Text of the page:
According to Zamir, the transformation of a person into a tree “results from an attempt to avoid intercourse’ (Zamir 444). This uncovers the reason behind Daphne’s transformation. Ovid’s tale of Daphne and Apollo is relatively straightforward, as “the arrows of Cupid, belittled by Phoebus, simultaneously incite the god to pursue Daphne and the nymph to flee, until appeals to her father Peneus change Daphne into the laurel tree” (Wills 143).

In Ovid’s stories “physical metamorphosis becomes an example of proper female behavior” (Liu 7). This is why when a woman in transformed within an Ovidian tale then the transformation is permanent. Aileen Lui argues that, “in cases when the girl herself is transformed of tries to resist the sexual advance, she faces exclusion from society” (Liu 7). When Daphne begs her father to alter her body to avoid the advances of the god Apollo, she ends up removing herself from human society. Once her transformation is complete she will no longer be able to possess her human body again. Her “active rejection of the god’s sexual advances, therefore, directly condemns her to an eternity of Otherness and utter lack of agency” (Liu 8).

Because Daphne’s transformation was in an attempt to defend herself from Apollo, her figure was “kept as close to living human beings as possible, while being removed from the sensible experience that could render them vulnerable to pain or undesired sex” (Zamir 444). So while she lost her status and agency as a human she still possess the somewhat appearance of a human. It would seem that the keeping of her appearance did not completely deter Apollo. Although he could not rape her, as she was in the form of a tree, she was still vulnerable to his touch and caress.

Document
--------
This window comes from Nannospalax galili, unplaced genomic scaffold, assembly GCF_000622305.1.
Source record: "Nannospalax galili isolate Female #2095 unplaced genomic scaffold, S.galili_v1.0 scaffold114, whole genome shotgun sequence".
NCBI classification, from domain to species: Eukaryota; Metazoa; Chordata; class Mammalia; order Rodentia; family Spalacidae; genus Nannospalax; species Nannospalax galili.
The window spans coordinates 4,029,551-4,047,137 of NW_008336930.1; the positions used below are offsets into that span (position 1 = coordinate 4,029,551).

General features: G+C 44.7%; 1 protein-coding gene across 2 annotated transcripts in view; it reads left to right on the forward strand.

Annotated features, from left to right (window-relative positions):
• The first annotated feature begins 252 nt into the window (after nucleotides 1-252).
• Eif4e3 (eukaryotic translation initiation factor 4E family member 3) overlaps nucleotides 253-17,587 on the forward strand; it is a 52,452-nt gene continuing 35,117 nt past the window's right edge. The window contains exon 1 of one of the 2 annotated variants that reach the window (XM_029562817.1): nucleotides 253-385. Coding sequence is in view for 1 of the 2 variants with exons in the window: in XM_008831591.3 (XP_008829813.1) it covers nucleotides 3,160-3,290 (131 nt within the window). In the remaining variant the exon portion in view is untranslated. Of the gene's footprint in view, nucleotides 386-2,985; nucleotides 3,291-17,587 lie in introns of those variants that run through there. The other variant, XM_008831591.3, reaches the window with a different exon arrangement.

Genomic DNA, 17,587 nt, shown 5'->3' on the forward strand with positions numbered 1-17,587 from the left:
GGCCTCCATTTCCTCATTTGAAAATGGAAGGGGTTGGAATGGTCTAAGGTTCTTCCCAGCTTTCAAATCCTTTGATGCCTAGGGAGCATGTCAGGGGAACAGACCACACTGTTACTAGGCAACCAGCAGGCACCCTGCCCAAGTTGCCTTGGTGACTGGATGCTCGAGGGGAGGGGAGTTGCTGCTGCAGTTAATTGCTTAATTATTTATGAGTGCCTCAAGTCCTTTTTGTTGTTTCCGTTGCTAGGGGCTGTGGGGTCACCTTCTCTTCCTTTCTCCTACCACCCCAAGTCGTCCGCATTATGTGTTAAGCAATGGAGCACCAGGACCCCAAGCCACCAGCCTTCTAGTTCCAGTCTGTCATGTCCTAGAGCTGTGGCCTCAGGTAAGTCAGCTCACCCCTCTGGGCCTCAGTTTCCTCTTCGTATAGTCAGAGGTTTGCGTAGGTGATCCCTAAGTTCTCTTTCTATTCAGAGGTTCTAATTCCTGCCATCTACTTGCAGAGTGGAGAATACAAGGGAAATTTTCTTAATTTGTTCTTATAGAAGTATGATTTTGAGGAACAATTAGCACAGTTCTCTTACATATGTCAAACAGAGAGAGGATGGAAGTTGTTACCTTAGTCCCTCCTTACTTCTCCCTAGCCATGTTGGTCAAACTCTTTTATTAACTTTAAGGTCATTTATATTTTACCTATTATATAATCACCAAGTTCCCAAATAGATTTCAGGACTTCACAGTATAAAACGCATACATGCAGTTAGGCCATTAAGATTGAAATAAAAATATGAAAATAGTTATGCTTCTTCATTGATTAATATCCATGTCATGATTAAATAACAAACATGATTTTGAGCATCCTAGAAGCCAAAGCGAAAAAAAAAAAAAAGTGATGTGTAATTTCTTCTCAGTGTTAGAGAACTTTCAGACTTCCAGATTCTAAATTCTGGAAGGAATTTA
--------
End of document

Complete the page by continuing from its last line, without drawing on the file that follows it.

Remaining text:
This tale allows us to see the benefits and consequences that came with human transformation. If it were not for the tales such as those contained within Ovid’s Metamorphoses many of the concepts that fall within the plays of Shakespeare and his affiliates would not exist. That is why reading and understanding these tales is so important when reading or studying Renaissance literature.

Liu, Aileen Y. “‘Am Not I Your Rosalind?’: Ovidian Identity and Transformation in Shakespeare’s As You Like It.” Scribd. 1 Dec. 2008. Web. 13 Feb. 2012.

Wills, Jeffrey. “Callimachean Models for Ovid’s ‘Apollo-Daphne'” Materiali E Discussioni per L’analisi Dei Testi Classici 24 (1990): 143-56.

Zamir, Tzachi. “Talking Trees.” New Literary History: A Journal Of Theory And Interpretation 42.3 (2011): 439-453.

The Metaphorical Werewolf

By Alisha L.